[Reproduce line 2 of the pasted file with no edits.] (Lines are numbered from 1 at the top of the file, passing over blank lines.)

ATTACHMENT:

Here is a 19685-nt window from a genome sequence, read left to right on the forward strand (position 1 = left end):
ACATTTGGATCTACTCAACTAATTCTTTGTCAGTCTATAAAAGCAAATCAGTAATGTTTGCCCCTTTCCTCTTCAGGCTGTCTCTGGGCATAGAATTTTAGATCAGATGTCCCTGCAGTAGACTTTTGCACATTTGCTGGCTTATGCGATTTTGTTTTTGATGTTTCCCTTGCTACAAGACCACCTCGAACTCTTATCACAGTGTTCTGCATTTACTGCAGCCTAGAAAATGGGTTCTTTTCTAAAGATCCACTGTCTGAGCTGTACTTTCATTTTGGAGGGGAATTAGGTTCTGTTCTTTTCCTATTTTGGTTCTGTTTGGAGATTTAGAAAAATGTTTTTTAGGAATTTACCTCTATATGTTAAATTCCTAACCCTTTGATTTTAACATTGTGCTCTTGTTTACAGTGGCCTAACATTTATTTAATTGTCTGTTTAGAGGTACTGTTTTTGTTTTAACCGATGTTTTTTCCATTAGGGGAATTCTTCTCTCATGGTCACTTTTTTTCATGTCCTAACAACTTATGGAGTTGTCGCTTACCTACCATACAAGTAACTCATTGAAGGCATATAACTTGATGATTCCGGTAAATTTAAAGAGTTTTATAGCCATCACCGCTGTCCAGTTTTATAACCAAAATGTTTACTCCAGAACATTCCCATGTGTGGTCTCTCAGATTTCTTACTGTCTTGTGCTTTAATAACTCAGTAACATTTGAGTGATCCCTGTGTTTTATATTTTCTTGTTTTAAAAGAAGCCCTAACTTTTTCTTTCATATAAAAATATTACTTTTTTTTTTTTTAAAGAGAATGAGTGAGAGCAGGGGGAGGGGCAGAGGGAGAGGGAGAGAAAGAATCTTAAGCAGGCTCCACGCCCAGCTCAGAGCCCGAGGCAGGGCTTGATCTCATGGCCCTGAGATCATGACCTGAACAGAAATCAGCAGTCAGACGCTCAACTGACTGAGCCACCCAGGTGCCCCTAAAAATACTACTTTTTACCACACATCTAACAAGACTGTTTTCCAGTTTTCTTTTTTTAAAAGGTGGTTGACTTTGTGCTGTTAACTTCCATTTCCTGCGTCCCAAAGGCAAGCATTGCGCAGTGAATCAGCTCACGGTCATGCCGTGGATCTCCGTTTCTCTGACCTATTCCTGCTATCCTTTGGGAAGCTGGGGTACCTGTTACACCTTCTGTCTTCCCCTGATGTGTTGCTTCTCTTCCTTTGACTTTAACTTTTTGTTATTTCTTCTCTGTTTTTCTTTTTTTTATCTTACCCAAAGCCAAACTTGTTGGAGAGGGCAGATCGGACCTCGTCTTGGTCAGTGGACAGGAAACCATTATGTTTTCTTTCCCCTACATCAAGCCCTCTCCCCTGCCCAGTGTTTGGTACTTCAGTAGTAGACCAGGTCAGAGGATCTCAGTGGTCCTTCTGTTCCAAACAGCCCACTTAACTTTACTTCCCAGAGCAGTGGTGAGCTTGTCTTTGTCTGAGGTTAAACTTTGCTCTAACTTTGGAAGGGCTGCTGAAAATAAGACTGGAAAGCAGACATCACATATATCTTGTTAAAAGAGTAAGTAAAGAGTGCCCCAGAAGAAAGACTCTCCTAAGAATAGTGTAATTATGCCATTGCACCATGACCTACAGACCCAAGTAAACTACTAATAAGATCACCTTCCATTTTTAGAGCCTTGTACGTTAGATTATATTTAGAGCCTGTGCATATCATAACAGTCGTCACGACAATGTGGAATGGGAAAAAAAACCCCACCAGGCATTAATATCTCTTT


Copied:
ACATTTGGATCTACTCAACTAATTCTTTGTCAGTCTATAAAAGCAAATCAGTAATGTTTGCCCCTTTCCTCTTCAGGCTGTCTCTGGGCATAGAATTTTAGATCAGATGTCCCTGCAGTAGACTTTTGCACATTTGCTGGCTTATGCGATTTTGTTTTTGATGTTTCCCTTGCTACAAGACCACCTCGAACTCTTATCACAGTGTTCTGCATTTACTGCAGCCTAGAAAATGGGTTCTTTTCTAAAGATCCACTGTCTGAGCTGTACTTTCATTTTGGAGGGGAATTAGGTTCTGTTCTTTTCCTATTTTGGTTCTGTTTGGAGATTTAGAAAAATGTTTTTTAGGAATTTACCTCTATATGTTAAATTCCTAACCCTTTGATTTTAACATTGTGCTCTTGTTTACAGTGGCCTAACATTTATTTAATTGTCTGTTTAGAGGTACTGTTTTTGTTTTAACCGATGTTTTTTCCATTAGGGGAATTCTTCTCTCATGGTCACTTTTTTTCATGTCCTAACAACTTATGGAGTTGTCGCTTACCTACCATACAAGTAACTCATTGAAGGCATATAACTTGATGATTCCGGTAAATTTAAAGAGTTTTATAGCCATCACCGCTGTCCAGTTTTATAACCAAAATGTTTACTCCAGAACATTCCCATGTGTGGTCTCTCAGATTTCTTACTGTCTTGTGCTTTAATAACTCAGTAACATTTGAGTGATCCCTGTGTTTTATATTTTCTTGTTTTAAAAGAAGCCCTAACTTTTTCTTTCATATAAAAATATTACTTTTTTTTTTTTTAAAGAGAATGAGTGAGAGCAGGGGGAGGGGCAGAGGGAGAGGGAGAGAAAGAATCTTAAGCAGGCTCCACGCCCAGCTCAGAGCCCGAGGCAGGGCTTGATCTCATGGCCCTGAGATCATGACCTGAACAGAAATCAGCAGTCAGACGCTCAACTGACTGAGCCACCCAGGTGCCCCTAAAAATACTACTTTTTACCACACATCTAACAAGACTGTTTTCCAGTTTTCTTTTTTTAAAAGGTGGTTGACTTTGTGCTGTTAACTTCCATTTCCTGCGTCCCAAAGGCAAGCATTGCGCAGTGAATCAGCTCACGGTCATGCCGTGGATCTCCGTTTCTCTGACCTATTCCTGCTATCCTTTGGGAAGCTGGGGTACCTGTTACACCTTCTGTCTTCCCCTGATGTGTTGCTTCTCTTCCTTTGACTTTAACTTTTTGTTATTTCTTCTCTGTTTTTCTTTTTTTTATCTTACCCAAAGCCAAACTTGTTGGAGAGGGCAGATCGGACCTCGTCTTGGTCAGTGGACAGGAAACCATTATGTTTTCTTTCCCCTACATCAAGCCCTCTCCCCTGCCCAGTGTTTGGTACTTCAGTAGTAGACCAGGTCAGAGGATCTCAGTGGTCCTTCTGTTCCAAACAGCCCACTTAACTTTACTTCCCAGAGCAGTGGTGAGCTTGTCTTTGTCTGAGGTTAAACTTTGCTCTAACTTTGGAAGGGCTGCTGAAAATAAGACTGGAAAGCAGACATCACATATATCTTGTTAAAAGAGTAAGTAAAGAGTGCCCCAGAAGAAAGACTCTCCTAAGAATAGTGTAATTATGCCATTGCACCATGACCTACAGACCCAAGTAAACTACTAATAAGATCACCTTCCATTTTTAGAGCCTTGTACGTTAGATTATATTTAGAGCCTGTGCATATCATAACAGTCGTCACGACAATGTGGAATGGGAAAAAAAACCCCACCAGGCATTAATATCTCTTT